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A proposed wind farm in the south hits a snag  

Credit:  ABC News, www.abc.net.au 3 August 2011 ~~

A proposed wind farm in the Great Southern has hit a major snag.

Moonies Hill Energy applied to build 75 turbines across farmland in the shires of Kojonup and Broomehill-Tambellup.

The project was expected to provide employment, training and tourism opportunities.

It has subsequently been discovered that the town planning scheme in Broomehill-Tambellup prohibits the production of electricity which would rule out any wind farms being established.

Shire president Barry Webster says the shire is working to amend the scheme but that could take years.

“It’s one of those quirky little leftovers, probably from a bygone time,” he said.

“As the town planning scheme stands now, it prohibits the production of electricity, so council has no discretion and just cannot deal with it,” he said.

Moonies Hill Energy has withdrawn its application in Broomehill-Tambellup but is understood to be proceeding with its plans in the Shire of Kojonup.

Broomehill resident Stephanie Collins, who has been a vocal opponent of the proposal, says the fight is not over.

“From a selfish point of view I’m relieved that the turbines won’t be going ahead in the Broomehill-Tambellup shire,” she said.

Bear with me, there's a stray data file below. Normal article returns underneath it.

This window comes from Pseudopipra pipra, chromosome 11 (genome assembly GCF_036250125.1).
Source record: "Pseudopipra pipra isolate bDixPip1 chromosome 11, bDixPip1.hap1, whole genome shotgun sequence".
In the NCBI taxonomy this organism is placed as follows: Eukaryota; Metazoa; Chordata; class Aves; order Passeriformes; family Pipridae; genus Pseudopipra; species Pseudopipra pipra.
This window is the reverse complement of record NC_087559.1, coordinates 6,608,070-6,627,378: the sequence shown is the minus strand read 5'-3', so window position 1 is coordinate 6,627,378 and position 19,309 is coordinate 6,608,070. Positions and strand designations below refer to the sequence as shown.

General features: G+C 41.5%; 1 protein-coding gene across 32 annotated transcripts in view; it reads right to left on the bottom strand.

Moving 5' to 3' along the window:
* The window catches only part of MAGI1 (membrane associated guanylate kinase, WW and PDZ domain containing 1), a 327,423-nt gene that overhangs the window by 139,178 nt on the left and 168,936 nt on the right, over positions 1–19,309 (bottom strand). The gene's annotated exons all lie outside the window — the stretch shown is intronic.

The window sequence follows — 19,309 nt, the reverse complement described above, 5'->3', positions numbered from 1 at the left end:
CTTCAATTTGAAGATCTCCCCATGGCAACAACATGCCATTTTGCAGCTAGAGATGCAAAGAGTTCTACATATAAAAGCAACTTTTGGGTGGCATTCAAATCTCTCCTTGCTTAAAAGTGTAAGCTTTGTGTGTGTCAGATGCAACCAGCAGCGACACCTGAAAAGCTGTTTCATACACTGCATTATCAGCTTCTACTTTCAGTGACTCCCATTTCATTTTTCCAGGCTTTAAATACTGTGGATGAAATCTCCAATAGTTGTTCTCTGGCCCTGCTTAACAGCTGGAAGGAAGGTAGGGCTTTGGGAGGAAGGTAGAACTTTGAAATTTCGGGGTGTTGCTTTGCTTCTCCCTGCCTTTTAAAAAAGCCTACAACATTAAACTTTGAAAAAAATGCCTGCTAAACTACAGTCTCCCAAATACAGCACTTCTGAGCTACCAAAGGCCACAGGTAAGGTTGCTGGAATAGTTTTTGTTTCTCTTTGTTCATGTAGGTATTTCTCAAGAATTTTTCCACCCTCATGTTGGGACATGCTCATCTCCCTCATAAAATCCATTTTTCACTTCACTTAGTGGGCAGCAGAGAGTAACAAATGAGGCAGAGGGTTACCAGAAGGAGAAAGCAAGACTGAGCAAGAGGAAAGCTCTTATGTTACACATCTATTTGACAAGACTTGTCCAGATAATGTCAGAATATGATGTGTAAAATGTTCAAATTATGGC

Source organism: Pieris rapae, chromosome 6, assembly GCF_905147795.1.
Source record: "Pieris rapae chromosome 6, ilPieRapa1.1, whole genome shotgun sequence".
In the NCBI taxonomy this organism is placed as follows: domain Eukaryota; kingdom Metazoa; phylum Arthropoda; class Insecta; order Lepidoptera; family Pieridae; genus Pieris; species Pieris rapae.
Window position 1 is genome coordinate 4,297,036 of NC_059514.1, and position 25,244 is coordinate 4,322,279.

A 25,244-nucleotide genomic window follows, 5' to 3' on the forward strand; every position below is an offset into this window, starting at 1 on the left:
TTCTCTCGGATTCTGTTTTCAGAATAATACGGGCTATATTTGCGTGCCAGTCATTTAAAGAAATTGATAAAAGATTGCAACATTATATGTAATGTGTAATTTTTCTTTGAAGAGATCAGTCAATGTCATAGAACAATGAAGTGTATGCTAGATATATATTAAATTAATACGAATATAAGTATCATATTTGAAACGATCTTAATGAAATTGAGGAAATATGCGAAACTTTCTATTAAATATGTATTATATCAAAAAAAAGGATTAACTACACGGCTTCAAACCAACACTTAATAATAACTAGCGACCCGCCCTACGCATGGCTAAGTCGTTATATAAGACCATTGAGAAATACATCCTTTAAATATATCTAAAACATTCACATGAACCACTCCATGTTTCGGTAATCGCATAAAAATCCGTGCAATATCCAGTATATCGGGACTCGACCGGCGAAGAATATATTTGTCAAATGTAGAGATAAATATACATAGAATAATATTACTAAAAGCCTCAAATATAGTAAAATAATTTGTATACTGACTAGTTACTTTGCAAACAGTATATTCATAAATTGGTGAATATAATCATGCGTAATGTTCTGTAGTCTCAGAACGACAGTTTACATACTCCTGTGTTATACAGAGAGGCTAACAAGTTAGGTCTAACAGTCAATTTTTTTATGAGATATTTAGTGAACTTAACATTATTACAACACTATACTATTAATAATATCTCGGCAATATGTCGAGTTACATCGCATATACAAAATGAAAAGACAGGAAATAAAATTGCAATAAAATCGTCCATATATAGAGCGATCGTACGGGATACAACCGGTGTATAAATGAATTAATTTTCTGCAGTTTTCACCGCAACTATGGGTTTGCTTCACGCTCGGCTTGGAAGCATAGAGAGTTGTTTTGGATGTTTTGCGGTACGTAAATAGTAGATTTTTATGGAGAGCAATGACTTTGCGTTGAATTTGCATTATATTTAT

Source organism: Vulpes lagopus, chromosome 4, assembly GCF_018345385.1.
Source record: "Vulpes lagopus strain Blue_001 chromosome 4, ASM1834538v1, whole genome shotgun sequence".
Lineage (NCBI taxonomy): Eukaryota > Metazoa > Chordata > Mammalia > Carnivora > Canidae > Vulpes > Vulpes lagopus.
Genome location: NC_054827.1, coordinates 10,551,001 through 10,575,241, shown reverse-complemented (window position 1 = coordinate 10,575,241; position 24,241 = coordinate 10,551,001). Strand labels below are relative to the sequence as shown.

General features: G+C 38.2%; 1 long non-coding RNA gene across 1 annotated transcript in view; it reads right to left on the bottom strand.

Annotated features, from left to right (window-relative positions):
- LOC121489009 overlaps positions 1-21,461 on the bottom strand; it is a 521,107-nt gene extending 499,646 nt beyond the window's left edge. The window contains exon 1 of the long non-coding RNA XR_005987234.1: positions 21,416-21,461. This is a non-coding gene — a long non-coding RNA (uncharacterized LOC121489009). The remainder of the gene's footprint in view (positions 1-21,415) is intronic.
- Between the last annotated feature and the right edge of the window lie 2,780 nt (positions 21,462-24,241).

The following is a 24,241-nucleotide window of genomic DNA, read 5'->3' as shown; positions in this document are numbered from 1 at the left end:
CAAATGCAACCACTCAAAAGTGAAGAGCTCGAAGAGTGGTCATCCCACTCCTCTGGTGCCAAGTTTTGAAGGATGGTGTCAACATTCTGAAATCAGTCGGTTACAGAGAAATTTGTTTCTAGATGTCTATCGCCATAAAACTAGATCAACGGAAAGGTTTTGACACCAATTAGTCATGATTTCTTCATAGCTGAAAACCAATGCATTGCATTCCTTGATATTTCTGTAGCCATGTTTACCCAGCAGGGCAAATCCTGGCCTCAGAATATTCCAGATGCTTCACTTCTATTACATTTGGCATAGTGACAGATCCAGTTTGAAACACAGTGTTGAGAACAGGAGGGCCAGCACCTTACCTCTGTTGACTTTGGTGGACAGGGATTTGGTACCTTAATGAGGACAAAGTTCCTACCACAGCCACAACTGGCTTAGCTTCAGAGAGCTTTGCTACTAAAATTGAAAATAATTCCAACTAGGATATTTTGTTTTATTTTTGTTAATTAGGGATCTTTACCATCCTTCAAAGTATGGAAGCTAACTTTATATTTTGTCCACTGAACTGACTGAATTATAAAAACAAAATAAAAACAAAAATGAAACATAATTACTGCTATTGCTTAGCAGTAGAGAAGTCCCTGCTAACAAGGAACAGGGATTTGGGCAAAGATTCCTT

“At this stage, the turbines will now obviously be located further away from my house but it’s still an issue and I feel that as someone that’s informed, I have a moral obligation to make sure that this project does not continue.”

Ms Collins says residents have many concerns about the proposed wind farm.

“There’s the potential health effects such as headaches, sleeplessness, blood pressure, the location to dwellings, impacts on our farming practices, land values,” she said.

Source:  ABC News, www.abc.net.au 3 August 2011

This article is the work of the source indicated. Any opinions expressed in it are not necessarily those of National Wind Watch.

The copyright of this article resides with the author or publisher indicated. As part of its noncommercial effort to present the environmental, social, scientific, and economic issues of large-scale wind power development to a global audience seeking such information, National Wind Watch endeavors to observe “fair use” as provided for in section 107 of U.S. Copyright Law and similar “fair dealing” provisions of the copyright laws of other nations. Send requests to excerpt, general inquiries, and comments via e-mail.

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